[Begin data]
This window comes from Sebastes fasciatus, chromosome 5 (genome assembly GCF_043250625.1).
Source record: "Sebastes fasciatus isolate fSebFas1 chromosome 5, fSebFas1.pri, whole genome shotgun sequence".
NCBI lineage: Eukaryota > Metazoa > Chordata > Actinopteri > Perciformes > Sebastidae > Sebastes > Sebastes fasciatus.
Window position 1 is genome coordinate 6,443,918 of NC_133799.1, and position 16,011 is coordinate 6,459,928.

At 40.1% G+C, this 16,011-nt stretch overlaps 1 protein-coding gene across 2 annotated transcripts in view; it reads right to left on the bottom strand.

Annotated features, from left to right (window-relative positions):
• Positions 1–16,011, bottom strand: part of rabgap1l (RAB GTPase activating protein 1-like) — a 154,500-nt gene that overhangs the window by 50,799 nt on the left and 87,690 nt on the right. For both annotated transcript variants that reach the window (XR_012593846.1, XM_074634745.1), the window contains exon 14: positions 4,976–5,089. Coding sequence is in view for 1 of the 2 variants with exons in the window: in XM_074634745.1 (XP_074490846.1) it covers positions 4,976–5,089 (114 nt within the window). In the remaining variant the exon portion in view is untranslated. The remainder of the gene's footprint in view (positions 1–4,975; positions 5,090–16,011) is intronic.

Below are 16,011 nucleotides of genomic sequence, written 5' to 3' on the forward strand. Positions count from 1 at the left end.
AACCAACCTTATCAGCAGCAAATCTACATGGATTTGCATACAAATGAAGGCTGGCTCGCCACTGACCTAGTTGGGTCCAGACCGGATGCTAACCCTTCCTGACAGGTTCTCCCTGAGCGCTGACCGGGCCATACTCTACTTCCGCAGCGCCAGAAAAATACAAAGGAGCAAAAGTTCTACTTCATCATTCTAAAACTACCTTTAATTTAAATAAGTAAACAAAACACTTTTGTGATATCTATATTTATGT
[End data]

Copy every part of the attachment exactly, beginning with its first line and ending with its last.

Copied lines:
This window comes from Sebastes fasciatus, chromosome 5 (genome assembly GCF_043250625.1).
Source record: "Sebastes fasciatus isolate fSebFas1 chromosome 5, fSebFas1.pri, whole genome shotgun sequence".
NCBI lineage: Eukaryota > Metazoa > Chordata > Actinopteri > Perciformes > Sebastidae > Sebastes > Sebastes fasciatus.
Window position 1 is genome coordinate 6,443,918 of NC_133799.1, and position 16,011 is coordinate 6,459,928.

At 40.1% G+C, this 16,011-nt stretch overlaps 1 protein-coding gene across 2 annotated transcripts in view; it reads right to left on the bottom strand.

Annotated features, from left to right (window-relative positions):
• Positions 1–16,011, bottom strand: part of rabgap1l (RAB GTPase activating protein 1-like) — a 154,500-nt gene that overhangs the window by 50,799 nt on the left and 87,690 nt on the right. For both annotated transcript variants that reach the window (XR_012593846.1, XM_074634745.1), the window contains exon 14: positions 4,976–5,089. Coding sequence is in view for 1 of the 2 variants with exons in the window: in XM_074634745.1 (XP_074490846.1) it covers positions 4,976–5,089 (114 nt within the window). In the remaining variant the exon portion in view is untranslated. The remainder of the gene's footprint in view (positions 1–4,975; positions 5,090–16,011) is intronic.

Below are 16,011 nucleotides of genomic sequence, written 5' to 3' on the forward strand. Positions count from 1 at the left end.
AACCAACCTTATCAGCAGCAAATCTACATGGATTTGCATACAAATGAAGGCTGGCTCGCCACTGACCTAGTTGGGTCCAGACCGGATGCTAACCCTTCCTGACAGGTTCTCCCTGAGCGCTGACCGGGCCATACTCTACTTCCGCAGCGCCAGAAAAATACAAAGGAGCAAAAGTTCTACTTCATCATTCTAAAACTACCTTTAATTTAAATAAGTAAACAAAACACTTTTGTGATATCTATATTTATGT